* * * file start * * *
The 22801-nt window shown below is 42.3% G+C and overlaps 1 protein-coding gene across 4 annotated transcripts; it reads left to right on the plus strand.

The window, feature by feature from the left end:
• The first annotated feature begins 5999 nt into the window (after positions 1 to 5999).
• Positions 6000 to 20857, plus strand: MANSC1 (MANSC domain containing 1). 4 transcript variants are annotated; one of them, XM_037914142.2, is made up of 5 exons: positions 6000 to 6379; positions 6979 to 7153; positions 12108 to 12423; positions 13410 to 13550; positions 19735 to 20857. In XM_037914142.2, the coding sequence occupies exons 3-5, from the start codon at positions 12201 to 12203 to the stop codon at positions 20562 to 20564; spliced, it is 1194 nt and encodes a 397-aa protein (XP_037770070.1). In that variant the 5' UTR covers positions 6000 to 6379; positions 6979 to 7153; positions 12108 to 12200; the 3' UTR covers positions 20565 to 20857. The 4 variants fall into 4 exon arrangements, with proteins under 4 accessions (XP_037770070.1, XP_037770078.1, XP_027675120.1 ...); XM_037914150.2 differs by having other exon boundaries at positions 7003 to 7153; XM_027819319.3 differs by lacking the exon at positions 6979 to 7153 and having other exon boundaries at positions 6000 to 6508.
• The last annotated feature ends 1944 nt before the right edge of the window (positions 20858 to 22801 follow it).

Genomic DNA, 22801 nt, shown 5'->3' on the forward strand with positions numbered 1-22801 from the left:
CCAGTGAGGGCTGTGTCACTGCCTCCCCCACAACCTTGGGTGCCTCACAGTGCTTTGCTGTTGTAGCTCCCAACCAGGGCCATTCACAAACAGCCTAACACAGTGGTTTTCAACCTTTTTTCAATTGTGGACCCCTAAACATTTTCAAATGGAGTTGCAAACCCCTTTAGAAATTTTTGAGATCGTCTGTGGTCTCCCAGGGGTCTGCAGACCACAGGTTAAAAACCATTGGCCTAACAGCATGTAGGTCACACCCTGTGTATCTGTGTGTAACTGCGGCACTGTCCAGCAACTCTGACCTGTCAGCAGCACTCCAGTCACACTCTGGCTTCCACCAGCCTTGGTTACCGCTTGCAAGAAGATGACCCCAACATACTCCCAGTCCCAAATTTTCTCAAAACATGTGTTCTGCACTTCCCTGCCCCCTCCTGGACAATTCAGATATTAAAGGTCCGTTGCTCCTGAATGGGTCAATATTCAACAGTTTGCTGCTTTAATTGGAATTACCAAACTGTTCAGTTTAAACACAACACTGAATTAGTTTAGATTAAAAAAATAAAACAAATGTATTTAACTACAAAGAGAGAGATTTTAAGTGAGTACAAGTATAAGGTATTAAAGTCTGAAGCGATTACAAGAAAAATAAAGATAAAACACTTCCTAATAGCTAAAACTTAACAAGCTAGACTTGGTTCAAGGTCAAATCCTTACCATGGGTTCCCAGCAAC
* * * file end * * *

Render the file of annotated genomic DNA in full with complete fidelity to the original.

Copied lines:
The 22801-nt window shown below is 42.3% G+C and overlaps 1 protein-coding gene across 4 annotated transcripts; it reads left to right on the plus strand.

The window, feature by feature from the left end:
• The first annotated feature begins 5999 nt into the window (after positions 1 to 5999).
• Positions 6000 to 20857, plus strand: MANSC1 (MANSC domain containing 1). 4 transcript variants are annotated; one of them, XM_037914142.2, is made up of 5 exons: positions 6000 to 6379; positions 6979 to 7153; positions 12108 to 12423; positions 13410 to 13550; positions 19735 to 20857. In XM_037914142.2, the coding sequence occupies exons 3-5, from the start codon at positions 12201 to 12203 to the stop codon at positions 20562 to 20564; spliced, it is 1194 nt and encodes a 397-aa protein (XP_037770070.1). In that variant the 5' UTR covers positions 6000 to 6379; positions 6979 to 7153; positions 12108 to 12200; the 3' UTR covers positions 20565 to 20857. The 4 variants fall into 4 exon arrangements, with proteins under 4 accessions (XP_037770070.1, XP_037770078.1, XP_027675120.1 ...); XM_037914150.2 differs by having other exon boundaries at positions 7003 to 7153; XM_027819319.3 differs by lacking the exon at positions 6979 to 7153 and having other exon boundaries at positions 6000 to 6508.
• The last annotated feature ends 1944 nt before the right edge of the window (positions 20858 to 22801 follow it).

Genomic DNA, 22801 nt, shown 5'->3' on the forward strand with positions numbered 1-22801 from the left:
CCAGTGAGGGCTGTGTCACTGCCTCCCCCACAACCTTGGGTGCCTCACAGTGCTTTGCTGTTGTAGCTCCCAACCAGGGCCATTCACAAACAGCCTAACACAGTGGTTTTCAACCTTTTTTCAATTGTGGACCCCTAAACATTTTCAAATGGAGTTGCAAACCCCTTTAGAAATTTTTGAGATCGTCTGTGGTCTCCCAGGGGTCTGCAGACCACAGGTTAAAAACCATTGGCCTAACAGCATGTAGGTCACACCCTGTGTATCTGTGTGTAACTGCGGCACTGTCCAGCAACTCTGACCTGTCAGCAGCACTCCAGTCACACTCTGGCTTCCACCAGCCTTGGTTACCGCTTGCAAGAAGATGACCCCAACATACTCCCAGTCCCAAATTTTCTCAAAACATGTGTTCTGCACTTCCCTGCCCCCTCCTGGACAATTCAGATATTAAAGGTCCGTTGCTCCTGAATGGGTCAATATTCAACAGTTTGCTGCTTTAATTGGAATTACCAAACTGTTCAGTTTAAACACAACACTGAATTAGTTTAGATTAAAAAAATAAAACAAATGTATTTAACTACAAAGAGAGAGATTTTAAGTGAGTACAAGTATAAGGTATTAAAGTCTGAAGCGATTACAAGAAAAATAAAGATAAAACACTTCCTAATAGCTAAAACTTAACAAGCTAGACTTGGTTCAAGGTCAAATCCTTACCATGGGTTCCCAGCAAC